If you've never played volleyball, perhaps you do not know how truly wonderful a game it is. I also played basketball in high school, and I never really liked it. It was okay. It was fine. But I was never really invested in being any better at it and I haven't played it in years. I've tried to figure out the difference between volleyball and basketball, what makes one of them so ho-hum while they other has me chomping at my kneepads. I think maybe it's the contact aspect. I was never interested in pushing anyone around, while the other girls hanging out with me down near the net were very interested in that. But volleyball is more turn-oriented. You have a turn and you make the best move you can. You have three hits to recover from whatever they threw at you and then throw something back that hopefully they can't handle.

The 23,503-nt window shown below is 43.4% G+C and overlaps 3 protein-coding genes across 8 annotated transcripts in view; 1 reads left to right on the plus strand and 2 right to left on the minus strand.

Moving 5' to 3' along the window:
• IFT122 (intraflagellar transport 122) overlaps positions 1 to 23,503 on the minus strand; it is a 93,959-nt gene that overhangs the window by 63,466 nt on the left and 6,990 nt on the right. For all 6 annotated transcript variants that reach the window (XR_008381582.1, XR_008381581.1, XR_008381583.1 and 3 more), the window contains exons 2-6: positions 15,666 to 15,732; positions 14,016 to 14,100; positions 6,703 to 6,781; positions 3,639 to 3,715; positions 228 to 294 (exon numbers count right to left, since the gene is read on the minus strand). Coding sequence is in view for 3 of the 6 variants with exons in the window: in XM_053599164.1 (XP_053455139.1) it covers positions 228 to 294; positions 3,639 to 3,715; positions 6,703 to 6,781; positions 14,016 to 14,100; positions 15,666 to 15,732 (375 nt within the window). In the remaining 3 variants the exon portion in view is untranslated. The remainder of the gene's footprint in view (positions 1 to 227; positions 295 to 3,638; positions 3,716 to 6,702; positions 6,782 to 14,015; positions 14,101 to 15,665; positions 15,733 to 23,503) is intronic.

I started playing over the summer, which meant I played beach volleyball for the very first time. It was an interesting new experience. The best thing about beach volleyball, aside from the fact that you can go barefoot, is that you can do some really amazing digs without hurting yourself. You can toss yourself all over the sand like a crash test dummy and it won't even hurt. You will get sand in your pants (and hair and eyes), but you will look awesome and cool because you sacrificed your body for a save. The worst thing about beach volleyball is that you can't run and jump on the sand. I mean, some people can. I have apparently not reached that skill level. Mostly I just move the sand under my feet to some other location near my feet. Someday, I hope to be able to run and jump on the sand like a real, live boy.